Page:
"You will become," the Arishok replied tonelessly, "what you are meant to be. There are certainties and absolutes all about you, Hawke. They will no longer be ignored or denied. Karasaad," he addressed Fenris then, "Escort her to the Keep. Instruct Viddathari to tend to what wounds she has. Find a place to secure her."

Hawke said nothing further as Fenris caught at her arm, urging her to walk with him. Without another word she acquiesced to the steady pressure of his touch, pivoting and making her way from the courtyard with slow, halting steps.

The Arishok watched their departure until they were beyond his sight.


Chapter Text


"There is but one way to know these things, human. And I have yet to decide if it must be done."

-The Arishok


The Keep seemed to Hawke an alien structure, no longer familiar to her. The faces that blurred together as she and Fenris made their way through its stark, grave halls were of nobody she recognized, though there were some among them that were not Qunari. Even had her eyes found the features of someone she knew, she was too exhausted and too weak to do anything more than acknowledge the fact. Her strength having fled her completely, her body wracked by uncontrollable tremors, she was supported now almost entirely by Fenris' arm about her, unable to help the way her body leaned against his. In a different time and place, she would have resented the weakness that subjugated her thus, rendering her helpless and entirely reliant upon him. In a different time and place, she knew wearily as she forced her aching legs to mount the stairs she found suddenly before her, she would have tried to kill him.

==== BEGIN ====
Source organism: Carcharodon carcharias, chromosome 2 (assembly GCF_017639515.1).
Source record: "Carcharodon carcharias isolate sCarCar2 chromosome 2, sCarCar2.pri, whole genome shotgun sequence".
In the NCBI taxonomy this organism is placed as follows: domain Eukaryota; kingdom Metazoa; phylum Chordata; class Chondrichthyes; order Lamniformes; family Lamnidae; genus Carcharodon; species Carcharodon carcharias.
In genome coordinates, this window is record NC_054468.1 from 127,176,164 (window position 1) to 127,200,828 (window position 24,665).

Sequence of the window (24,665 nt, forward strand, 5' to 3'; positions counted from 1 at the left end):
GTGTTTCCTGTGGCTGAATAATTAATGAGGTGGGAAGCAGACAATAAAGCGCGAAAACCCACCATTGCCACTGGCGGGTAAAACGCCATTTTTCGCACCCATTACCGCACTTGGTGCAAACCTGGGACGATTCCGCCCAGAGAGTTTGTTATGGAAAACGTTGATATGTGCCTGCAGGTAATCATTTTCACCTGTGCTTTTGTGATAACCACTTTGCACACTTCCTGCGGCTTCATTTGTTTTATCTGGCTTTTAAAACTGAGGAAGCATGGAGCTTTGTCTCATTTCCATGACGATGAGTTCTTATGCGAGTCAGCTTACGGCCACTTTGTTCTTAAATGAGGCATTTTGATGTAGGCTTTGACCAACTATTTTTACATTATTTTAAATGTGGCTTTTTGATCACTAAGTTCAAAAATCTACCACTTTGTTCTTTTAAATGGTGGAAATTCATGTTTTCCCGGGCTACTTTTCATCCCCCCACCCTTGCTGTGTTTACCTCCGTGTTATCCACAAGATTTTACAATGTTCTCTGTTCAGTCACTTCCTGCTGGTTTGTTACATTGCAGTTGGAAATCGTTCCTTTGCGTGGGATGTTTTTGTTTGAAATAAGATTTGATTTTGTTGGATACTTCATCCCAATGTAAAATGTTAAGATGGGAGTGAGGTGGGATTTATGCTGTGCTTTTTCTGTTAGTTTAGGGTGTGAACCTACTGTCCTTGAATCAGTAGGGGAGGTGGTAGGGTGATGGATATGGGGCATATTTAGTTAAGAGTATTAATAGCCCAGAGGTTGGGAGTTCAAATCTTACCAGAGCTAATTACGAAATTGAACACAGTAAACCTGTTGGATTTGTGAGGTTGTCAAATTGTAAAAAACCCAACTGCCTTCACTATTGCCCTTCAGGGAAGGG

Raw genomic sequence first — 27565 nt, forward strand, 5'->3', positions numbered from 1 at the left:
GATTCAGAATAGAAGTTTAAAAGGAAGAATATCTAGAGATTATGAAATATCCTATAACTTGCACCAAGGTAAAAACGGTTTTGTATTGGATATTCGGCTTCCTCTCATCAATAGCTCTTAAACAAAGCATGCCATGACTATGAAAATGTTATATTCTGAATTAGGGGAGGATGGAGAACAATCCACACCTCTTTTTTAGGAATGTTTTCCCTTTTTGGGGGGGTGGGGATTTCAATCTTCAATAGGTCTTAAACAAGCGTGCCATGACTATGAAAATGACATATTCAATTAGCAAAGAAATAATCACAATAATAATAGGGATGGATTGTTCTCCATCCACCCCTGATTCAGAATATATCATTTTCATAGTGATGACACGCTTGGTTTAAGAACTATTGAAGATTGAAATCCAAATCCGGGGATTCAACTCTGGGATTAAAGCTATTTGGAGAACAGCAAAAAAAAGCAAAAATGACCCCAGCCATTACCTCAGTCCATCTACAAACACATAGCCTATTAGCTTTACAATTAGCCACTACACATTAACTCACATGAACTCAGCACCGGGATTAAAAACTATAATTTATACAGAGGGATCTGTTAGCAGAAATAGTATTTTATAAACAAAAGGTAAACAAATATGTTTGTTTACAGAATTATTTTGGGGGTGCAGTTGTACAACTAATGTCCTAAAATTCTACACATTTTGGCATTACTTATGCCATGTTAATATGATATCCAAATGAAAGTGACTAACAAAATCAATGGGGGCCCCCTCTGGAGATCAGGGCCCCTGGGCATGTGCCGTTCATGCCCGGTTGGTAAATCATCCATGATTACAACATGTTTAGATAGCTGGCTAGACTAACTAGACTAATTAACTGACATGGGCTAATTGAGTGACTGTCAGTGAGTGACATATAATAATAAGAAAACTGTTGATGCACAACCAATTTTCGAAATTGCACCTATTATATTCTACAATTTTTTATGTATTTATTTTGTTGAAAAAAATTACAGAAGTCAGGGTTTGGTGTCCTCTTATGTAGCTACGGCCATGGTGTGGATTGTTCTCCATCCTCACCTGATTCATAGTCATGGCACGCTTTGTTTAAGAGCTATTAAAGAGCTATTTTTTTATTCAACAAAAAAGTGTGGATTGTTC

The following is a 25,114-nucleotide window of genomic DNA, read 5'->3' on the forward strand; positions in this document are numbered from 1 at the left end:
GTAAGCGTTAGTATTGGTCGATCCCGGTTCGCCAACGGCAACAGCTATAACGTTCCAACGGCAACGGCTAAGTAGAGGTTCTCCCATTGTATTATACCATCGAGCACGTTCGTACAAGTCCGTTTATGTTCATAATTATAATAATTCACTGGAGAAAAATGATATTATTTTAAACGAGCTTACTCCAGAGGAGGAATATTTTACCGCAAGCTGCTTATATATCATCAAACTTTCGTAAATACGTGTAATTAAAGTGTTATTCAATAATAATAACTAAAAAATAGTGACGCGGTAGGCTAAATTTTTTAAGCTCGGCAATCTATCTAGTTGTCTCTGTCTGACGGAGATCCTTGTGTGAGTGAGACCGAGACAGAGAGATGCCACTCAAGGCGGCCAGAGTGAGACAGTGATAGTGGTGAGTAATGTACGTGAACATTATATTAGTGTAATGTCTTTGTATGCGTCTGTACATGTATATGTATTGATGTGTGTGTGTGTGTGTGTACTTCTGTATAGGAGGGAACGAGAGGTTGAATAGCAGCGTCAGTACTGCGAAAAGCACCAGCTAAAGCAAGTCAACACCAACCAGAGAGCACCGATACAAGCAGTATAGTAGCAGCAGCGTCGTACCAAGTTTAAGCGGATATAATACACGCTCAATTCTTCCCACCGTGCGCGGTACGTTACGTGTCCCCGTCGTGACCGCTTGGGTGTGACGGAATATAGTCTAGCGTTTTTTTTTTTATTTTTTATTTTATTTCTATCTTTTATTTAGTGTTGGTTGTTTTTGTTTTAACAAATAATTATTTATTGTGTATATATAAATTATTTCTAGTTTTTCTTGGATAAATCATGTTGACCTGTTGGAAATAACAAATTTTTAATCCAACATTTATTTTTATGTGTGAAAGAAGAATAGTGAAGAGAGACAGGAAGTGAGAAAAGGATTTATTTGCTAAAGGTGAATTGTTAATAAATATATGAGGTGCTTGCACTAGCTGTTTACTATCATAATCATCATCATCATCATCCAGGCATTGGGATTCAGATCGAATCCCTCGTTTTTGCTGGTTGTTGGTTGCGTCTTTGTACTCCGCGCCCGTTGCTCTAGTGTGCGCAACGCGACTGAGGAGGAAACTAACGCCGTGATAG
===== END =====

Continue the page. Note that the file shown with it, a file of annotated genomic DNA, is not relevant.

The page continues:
Time drifted from her then, and she aware only of the movement of her reluctant body, of the pull and release of every agonized muscle, of the way each step jarred bones that felt made of glass. The white wolf had not spoken to her during his escort, even when she half-collapsed against him halfway up the staircase, even when he lifted her into his arms with a muted grunt. The rest of their journey was lost to her as awareness fled, chased from her by the merciless ebb and flow of pain.


She came to suddenly, prompted by Fenris' voice. Her eyes came open reluctantly to find that they had apparently reached their destination. Seeing her awake, the elf set her down carefully, keeping one arm about her waist in order to keep her upright. Dazed, Hawke swept her eyes across the room they had entered. It took her a long moment to realize they were within the main hall of the Keep's internal barracks; she'd visited here often enough back when Aveline had first joined the city guard. They were not alone in the room. Two other human women were present, standing side by side and facing Fenris expectantly. The women wore the mantles of a hard life, their faces lined with bygone worries and grief, their shoulders hunched and their postures timid. They were of Darktown, Hawke instinctively knew, of those that had either been unwilling or unable to flee the Qunari invasion. That they stood here now, still among the living, meant only one thing.